I glanced at my watch and did a double-take, and said, "It's after midnight, and I got class tomorrow morning. See you later!"

The other three didn't seem to care that it was after midnight as they were looking in the book for a better game, but I did and left.

About a month later, Albert, Josh, Xavier, Bruce, and I were all waiting for lecture to start in Computer Programming for Engineering. Xavier had obviously seen Albert's Sinclair at some point when I wasn't there because he said, "The Apple II computers in the MSLC have 16 kilobytes and two disk drives each. Having only 1 kilobyte and a tape recorder is a mere toy in comparison. Those games you showed me on the Sinclair are so bad compared to the Apple II games!"

Josh suggested, "Xavier, Bruce, and Joel, come around to our room at around nine pm tonight, and we'll show you something amazing. We might be able to change Xavier's opinion on the value of the Sinclair ZX-80."

Albert did not look so thrilled about his roommate Josh's offer inviting a crowd over at that late time, but made no complaint either.

Xavier said, "That's fairly late."

Josh remarked, "There's a reason."

Josh would not say what the reason was. Albert clearly knew the reason, but played along and would not tell us.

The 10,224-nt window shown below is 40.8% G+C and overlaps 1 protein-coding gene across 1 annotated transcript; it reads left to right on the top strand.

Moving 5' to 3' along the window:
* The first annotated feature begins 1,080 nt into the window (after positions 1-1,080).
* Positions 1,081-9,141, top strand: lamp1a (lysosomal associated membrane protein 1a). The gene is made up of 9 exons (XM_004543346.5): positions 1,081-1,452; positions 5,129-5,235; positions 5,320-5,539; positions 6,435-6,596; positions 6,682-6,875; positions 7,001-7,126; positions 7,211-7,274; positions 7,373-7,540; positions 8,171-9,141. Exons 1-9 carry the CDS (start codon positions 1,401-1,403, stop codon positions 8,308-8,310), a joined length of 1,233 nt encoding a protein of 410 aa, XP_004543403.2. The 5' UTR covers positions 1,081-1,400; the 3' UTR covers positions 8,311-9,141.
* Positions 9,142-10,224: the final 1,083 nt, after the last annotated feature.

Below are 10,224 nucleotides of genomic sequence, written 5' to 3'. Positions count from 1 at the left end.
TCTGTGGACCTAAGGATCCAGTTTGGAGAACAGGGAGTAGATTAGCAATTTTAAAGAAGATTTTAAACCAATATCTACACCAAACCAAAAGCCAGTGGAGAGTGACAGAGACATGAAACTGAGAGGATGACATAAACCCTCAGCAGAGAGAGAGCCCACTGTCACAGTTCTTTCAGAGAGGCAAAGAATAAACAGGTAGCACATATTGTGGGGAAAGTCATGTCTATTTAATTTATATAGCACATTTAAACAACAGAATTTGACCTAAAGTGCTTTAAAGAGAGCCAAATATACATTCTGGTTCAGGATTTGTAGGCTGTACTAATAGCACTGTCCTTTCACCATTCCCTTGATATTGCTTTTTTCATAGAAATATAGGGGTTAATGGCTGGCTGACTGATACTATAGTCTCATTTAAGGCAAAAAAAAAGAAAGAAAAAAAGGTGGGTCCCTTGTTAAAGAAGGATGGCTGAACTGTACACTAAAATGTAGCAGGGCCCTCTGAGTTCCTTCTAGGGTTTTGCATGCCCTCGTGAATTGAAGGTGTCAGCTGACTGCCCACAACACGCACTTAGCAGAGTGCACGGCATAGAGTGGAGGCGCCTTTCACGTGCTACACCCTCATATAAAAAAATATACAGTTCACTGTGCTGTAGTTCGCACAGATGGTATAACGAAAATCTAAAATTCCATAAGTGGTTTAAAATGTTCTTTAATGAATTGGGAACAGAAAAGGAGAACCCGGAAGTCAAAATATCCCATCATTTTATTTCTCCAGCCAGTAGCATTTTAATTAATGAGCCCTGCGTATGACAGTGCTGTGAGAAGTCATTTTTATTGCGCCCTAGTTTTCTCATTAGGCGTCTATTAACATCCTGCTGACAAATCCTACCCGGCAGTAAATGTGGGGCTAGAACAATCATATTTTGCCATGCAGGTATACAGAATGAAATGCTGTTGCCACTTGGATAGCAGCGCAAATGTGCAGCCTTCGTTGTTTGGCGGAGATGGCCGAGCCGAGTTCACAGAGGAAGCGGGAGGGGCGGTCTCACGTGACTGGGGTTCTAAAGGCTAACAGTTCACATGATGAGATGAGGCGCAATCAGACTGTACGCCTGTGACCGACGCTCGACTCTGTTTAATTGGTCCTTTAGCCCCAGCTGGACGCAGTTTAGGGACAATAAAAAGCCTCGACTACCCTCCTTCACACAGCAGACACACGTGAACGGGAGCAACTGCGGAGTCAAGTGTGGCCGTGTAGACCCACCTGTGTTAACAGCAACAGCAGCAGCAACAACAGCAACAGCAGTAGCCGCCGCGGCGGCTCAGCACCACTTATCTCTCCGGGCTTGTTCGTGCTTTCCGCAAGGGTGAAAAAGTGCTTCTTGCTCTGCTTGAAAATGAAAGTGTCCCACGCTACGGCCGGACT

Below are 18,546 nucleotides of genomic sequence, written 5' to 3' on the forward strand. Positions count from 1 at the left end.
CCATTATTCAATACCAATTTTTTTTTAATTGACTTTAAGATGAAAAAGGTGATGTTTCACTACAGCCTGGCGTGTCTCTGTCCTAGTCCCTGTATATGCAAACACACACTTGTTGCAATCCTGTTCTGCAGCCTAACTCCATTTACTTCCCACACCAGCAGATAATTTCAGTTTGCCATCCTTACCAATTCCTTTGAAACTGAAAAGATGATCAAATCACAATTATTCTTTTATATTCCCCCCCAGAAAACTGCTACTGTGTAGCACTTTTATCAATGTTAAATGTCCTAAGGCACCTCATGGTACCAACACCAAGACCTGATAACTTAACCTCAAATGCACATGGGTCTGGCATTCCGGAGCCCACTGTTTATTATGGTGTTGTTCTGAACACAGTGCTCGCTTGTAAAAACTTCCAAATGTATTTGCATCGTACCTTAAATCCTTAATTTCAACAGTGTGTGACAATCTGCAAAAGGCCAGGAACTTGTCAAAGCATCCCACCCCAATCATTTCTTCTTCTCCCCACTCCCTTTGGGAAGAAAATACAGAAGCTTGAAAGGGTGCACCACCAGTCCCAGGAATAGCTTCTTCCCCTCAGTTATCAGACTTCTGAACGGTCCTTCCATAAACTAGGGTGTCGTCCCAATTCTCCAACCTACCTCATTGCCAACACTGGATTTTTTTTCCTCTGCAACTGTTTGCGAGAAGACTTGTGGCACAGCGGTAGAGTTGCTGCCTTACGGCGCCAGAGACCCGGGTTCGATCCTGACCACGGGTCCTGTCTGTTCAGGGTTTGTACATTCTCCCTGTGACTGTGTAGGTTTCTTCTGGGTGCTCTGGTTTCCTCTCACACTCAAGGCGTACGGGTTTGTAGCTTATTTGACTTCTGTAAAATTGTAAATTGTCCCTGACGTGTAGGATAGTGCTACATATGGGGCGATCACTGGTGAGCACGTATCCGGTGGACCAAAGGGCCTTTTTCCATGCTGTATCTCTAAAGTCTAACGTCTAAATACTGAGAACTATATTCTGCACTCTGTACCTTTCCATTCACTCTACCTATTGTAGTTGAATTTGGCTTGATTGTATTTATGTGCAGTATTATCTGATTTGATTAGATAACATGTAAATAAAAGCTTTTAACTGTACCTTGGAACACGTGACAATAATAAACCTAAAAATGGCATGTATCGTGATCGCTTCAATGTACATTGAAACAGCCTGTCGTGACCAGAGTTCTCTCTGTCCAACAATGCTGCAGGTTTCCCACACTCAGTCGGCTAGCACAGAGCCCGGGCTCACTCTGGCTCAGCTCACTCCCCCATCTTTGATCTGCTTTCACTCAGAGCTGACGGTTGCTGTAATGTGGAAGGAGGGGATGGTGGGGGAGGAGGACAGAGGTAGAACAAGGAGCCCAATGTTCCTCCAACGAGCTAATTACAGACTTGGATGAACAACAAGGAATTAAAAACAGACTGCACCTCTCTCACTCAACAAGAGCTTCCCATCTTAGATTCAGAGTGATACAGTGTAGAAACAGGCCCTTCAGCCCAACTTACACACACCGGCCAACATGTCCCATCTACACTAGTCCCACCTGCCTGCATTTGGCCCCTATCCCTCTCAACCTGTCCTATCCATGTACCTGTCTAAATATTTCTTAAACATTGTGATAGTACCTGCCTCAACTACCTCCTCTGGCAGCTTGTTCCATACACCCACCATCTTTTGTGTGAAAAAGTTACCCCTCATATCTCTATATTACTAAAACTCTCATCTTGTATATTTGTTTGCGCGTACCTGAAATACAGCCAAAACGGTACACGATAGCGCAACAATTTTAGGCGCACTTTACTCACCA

Therefore, promptly at nine pm, both Xavier Carter, Bruce Brown, and I were knocking on Albert and Josh's dorm room door. Josh opened the door. Albert sat on the floor with the Sinclair and tape recorder in front of him. The TV showed the computer display. Something new was a big, tan box. It was larger than the Sinclair itself. It had two black rubber pieces on top.

Albert explained in a tone that quite similar to that of Dr. McCullen himself, "This is a 300 baud acoustic modem."

Josh put in, "Albert got the serial port voltages from the Sinclair converted to true RS-232 voltages, then I wrote a terminal program. The reason I specified come at nine pm is the Computer Center just closed."

Albert dialed on the dorm room phone, listened, then set the phone receiver into the black cups. It fit perfectly. He then typed on that flat keyboard where the keys did not press in.

The TV showed, "USERNAME:"

Albert logged in successfully. He was on the PDP/11 mainframe, doing it from his dorm room!

Albert apologetically said, "There are faster modems than 300 baud, but this is all I can afford. I bought this one at a ham radio festival."